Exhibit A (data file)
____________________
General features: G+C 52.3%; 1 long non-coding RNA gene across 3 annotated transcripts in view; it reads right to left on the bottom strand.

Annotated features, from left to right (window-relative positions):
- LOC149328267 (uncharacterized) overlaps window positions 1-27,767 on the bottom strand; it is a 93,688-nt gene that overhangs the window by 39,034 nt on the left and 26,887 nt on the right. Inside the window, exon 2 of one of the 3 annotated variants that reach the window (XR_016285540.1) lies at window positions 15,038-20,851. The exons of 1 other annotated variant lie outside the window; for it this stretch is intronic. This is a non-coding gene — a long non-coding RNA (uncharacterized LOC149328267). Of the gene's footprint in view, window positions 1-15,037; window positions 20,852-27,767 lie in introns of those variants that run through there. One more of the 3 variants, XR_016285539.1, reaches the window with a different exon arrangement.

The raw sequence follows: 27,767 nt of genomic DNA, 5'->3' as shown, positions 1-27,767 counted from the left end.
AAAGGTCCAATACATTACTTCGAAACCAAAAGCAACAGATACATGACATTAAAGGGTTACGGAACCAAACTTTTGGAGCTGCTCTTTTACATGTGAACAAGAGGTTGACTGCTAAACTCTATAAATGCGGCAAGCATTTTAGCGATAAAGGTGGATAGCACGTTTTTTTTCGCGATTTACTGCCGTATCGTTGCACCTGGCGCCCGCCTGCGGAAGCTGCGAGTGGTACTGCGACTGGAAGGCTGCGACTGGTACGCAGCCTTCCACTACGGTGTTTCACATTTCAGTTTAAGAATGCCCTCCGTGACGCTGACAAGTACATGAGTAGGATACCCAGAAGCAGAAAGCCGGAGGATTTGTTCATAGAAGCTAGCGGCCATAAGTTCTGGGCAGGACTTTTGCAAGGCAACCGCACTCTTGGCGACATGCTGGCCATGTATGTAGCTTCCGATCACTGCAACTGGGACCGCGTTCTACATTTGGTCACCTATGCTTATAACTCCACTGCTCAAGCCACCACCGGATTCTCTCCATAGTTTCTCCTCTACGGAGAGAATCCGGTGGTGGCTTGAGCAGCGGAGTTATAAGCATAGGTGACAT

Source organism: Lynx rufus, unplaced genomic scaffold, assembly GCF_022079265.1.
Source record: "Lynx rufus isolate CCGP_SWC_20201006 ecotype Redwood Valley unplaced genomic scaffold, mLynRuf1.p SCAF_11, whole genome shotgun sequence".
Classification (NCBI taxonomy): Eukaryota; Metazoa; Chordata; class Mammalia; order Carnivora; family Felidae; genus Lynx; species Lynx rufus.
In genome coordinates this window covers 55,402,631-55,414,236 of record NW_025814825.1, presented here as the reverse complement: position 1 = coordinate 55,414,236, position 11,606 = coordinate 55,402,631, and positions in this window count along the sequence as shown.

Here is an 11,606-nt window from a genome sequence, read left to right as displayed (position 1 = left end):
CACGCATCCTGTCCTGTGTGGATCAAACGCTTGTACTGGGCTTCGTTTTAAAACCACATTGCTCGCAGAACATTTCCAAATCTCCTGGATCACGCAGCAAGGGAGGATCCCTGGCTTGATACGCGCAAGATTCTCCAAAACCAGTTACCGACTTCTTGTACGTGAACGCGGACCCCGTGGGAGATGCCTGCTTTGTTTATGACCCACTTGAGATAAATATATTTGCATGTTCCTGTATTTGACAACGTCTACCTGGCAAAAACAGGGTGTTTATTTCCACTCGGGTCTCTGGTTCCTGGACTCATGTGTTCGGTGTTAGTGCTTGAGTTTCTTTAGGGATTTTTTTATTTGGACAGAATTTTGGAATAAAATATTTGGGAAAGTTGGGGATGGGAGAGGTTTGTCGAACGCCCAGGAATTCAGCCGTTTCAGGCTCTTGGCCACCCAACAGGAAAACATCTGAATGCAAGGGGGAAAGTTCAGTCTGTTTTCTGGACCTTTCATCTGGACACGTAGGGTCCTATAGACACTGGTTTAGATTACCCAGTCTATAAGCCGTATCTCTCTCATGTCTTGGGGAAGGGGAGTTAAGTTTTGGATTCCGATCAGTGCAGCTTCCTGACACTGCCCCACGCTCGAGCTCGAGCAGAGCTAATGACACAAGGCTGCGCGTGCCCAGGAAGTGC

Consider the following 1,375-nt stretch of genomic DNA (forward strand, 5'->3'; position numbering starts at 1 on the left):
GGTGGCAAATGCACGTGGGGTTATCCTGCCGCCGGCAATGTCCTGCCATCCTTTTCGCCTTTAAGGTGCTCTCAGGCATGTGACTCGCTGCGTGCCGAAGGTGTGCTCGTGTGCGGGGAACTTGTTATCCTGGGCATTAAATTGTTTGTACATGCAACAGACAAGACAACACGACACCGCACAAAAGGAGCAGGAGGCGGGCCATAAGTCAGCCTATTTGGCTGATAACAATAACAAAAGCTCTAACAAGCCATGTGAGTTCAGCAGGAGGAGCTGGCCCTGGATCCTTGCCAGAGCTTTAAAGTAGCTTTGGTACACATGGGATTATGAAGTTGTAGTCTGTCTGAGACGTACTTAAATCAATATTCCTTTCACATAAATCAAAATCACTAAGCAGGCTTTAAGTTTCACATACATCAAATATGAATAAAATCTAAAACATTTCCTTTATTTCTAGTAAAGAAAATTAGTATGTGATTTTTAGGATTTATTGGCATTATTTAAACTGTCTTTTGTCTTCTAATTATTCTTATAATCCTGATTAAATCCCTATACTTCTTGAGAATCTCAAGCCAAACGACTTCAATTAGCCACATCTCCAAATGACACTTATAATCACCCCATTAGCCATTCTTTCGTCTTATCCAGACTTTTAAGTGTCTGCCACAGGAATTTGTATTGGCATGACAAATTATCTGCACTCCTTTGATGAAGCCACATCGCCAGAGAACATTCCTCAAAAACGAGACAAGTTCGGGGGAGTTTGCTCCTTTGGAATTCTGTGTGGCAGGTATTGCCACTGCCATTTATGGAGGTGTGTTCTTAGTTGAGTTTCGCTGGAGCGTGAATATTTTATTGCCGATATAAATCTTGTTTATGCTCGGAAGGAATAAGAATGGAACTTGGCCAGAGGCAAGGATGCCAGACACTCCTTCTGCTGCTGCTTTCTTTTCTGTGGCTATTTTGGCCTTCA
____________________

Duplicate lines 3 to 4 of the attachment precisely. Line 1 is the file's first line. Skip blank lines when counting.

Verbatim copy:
- LOC149328267 (uncharacterized) overlaps window positions 1-27,767 on the bottom strand; it is a 93,688-nt gene that overhangs the window by 39,034 nt on the left and 26,887 nt on the right. Inside the window, exon 2 of one of the 3 annotated variants that reach the window (XR_016285540.1) lies at window positions 15,038-20,851. The exons of 1 other annotated variant lie outside the window; for it this stretch is intronic. This is a non-coding gene — a long non-coding RNA (uncharacterized LOC149328267). Of the gene's footprint in view, window positions 1-15,037; window positions 20,852-27,767 lie in introns of those variants that run through there. One more of the 3 variants, XR_016285539.1, reaches the window with a different exon arrangement.

The raw sequence follows: 27,767 nt of genomic DNA, 5'->3' as shown, positions 1-27,767 counted from the left end.